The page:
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Experts differ on reliability of polls ahead of final weekend before midterm

Voters in Jackson, Michigan fill out their ballots in a recent election
Steve Carmody
Michigan Radio
Voters in Jackson, Michigan fill out their ballots in a recent election

The midterm elections are just days away – so you’ve probably seen a lot of information about polls over the last few months.

So how do you know if it's reliable? First thing: you have to look closely at the poll.

Adrian Hemond is with Grassroots Midwest. That’s a bipartisan political consulting firm. He says you need to look at the sample size – the bigger the sample, the more accurate it is.

Another good indicator of accuracy is how well known the candidates are. When you have candidates people are familiar with, the polls tend to be more consistent and accurate. For example: Michigan’s major party candidates for governor.

“At this point, nobody is unclear about who Bill Schuette and Gretchen Whitmer are. And so those polls are going to tend to be a little more reliable,” he says.

But there are some experts who say the most accurate polls are those done the weekend before the election. 

Bill Ballenger is a political analyst and former state lawmaker. He was recently on WKAR’s Off the Record. Ballenger says you have to watch the polls right up until the very end.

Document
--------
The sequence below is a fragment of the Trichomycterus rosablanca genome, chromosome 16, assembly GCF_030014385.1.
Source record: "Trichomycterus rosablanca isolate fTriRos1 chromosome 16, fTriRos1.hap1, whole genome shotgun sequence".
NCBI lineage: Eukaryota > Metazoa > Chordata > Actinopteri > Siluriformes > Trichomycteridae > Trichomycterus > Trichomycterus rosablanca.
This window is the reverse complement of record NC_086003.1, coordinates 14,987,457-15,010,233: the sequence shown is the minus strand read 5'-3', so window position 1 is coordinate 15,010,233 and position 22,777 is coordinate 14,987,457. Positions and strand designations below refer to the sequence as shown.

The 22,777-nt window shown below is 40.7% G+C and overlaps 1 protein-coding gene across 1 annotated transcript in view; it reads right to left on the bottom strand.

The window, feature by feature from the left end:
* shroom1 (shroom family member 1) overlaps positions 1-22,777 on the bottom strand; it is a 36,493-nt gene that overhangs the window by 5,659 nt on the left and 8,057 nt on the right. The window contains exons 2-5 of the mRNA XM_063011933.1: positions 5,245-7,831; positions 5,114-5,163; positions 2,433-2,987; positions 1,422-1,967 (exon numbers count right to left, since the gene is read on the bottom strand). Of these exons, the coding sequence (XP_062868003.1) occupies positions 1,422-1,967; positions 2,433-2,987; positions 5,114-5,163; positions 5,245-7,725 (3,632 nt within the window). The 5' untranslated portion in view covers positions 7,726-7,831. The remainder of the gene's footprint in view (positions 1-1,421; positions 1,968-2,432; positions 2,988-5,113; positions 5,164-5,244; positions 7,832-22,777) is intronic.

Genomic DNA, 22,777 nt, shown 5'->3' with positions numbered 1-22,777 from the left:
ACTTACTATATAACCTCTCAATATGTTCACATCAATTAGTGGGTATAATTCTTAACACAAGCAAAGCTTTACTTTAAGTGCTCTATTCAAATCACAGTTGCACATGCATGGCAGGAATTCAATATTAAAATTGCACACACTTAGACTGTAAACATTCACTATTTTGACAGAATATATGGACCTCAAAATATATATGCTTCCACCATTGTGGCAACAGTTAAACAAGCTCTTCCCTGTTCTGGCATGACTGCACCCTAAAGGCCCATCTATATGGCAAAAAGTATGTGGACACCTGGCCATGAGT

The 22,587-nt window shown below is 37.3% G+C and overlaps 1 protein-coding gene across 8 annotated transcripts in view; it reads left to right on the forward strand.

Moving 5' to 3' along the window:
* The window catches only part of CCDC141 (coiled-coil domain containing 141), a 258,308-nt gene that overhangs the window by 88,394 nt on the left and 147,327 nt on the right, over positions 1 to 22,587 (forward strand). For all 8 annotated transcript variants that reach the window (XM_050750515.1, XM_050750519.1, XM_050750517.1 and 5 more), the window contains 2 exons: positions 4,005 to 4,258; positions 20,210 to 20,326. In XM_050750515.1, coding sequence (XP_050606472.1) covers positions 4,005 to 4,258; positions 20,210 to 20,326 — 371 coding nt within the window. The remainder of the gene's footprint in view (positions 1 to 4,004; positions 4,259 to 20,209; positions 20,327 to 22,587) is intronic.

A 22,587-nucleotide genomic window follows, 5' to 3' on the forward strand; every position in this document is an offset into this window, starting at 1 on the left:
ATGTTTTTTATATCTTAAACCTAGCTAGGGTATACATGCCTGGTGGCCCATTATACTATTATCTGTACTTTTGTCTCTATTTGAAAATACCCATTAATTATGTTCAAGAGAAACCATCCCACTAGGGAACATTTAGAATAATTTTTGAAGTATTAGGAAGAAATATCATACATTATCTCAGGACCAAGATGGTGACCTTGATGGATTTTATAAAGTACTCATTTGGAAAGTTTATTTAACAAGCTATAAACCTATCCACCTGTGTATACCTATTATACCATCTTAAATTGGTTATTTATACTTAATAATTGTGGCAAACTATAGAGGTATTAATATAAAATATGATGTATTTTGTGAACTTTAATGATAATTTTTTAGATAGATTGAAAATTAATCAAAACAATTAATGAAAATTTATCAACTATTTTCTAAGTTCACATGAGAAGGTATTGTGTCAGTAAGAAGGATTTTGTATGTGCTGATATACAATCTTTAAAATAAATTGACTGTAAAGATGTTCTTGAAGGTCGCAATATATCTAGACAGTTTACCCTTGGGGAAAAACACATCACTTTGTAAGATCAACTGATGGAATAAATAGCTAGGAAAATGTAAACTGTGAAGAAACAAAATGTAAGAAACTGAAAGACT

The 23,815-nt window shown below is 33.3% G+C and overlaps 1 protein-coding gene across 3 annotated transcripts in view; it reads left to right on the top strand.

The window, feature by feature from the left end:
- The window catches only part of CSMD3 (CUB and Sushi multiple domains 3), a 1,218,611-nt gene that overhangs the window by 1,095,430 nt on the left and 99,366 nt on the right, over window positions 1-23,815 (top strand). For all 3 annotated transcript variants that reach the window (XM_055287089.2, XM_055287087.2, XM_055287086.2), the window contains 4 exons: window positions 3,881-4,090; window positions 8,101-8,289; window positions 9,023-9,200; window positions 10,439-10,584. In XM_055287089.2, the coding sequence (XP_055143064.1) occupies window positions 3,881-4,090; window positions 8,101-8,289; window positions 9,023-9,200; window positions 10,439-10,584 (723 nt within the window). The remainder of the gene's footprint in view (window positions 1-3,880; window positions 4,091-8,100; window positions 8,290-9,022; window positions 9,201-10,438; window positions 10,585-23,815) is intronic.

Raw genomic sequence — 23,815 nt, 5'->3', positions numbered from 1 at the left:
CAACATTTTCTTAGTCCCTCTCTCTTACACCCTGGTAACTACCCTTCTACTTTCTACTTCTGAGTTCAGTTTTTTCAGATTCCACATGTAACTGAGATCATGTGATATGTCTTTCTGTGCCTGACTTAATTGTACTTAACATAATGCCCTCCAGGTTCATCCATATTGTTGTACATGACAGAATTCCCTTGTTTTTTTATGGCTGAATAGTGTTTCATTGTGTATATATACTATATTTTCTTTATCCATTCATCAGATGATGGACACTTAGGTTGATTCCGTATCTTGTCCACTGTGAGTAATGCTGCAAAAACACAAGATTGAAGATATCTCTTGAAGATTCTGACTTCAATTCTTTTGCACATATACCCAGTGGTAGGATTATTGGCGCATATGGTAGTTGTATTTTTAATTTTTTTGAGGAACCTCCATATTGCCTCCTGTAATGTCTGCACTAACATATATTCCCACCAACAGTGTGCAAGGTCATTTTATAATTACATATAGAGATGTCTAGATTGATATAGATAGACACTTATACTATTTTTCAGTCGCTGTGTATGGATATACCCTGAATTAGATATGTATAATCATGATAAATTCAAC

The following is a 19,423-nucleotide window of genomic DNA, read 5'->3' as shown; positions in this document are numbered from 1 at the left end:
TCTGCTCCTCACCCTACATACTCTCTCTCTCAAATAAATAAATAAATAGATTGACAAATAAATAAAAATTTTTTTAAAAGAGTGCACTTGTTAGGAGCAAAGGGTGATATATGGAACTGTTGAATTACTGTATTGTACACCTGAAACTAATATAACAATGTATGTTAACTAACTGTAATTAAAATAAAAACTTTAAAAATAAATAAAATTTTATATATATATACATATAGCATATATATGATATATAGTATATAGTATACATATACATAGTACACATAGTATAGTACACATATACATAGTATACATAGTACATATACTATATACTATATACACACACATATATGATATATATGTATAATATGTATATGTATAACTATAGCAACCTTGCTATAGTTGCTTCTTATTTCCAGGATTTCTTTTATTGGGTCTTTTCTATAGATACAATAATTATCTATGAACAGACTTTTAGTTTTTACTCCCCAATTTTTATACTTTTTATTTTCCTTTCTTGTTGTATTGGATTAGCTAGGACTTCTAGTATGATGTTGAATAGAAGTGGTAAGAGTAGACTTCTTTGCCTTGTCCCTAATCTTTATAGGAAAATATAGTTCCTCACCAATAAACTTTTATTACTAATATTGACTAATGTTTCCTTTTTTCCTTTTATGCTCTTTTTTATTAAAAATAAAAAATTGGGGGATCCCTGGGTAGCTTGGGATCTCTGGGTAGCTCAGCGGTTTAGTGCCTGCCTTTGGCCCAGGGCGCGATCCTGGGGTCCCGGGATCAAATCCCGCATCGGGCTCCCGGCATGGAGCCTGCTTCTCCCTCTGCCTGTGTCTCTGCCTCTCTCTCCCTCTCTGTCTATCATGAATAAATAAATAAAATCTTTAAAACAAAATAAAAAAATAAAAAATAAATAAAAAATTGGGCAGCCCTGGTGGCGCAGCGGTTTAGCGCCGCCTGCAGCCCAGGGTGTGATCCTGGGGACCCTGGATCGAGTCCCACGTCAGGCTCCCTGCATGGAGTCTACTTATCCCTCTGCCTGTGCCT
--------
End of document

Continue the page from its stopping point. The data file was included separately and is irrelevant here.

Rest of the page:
“You can take all the polls you want to, we’ve had 12 or 14 in the last month. If you don’t take it right up to that final weekend and have one on the weekend, you can maybe throw them all out,” he says.

Of course, the most accurate poll is on November 6th – Election Day.

Before becoming the newest Capitol reporter for the Michigan Public Radio Network, Cheyna Roth was an attorney. She spent her days fighting it out in court as an assistant prosecuting attorney for Ionia County. Eventually, Cheyna took her investigative and interview skills and moved on to journalism. She got her masters at Michigan State University and was a documentary filmmaker, podcaster, and freelance writer before finding her home with NPR. Very soon after joining MPRN, Cheyna started covering the 2016 presidential election, chasing after Donald Trump, Hillary Clinton, and all their surrogates as they duked it out for Michigan. Cheyna also focuses on the Legislature and criminal justice issues for MPRN. Cheyna is obsessively curious, a passionate storyteller, and an occasional backpacker. Follow her on Twitter at @Cheyna_R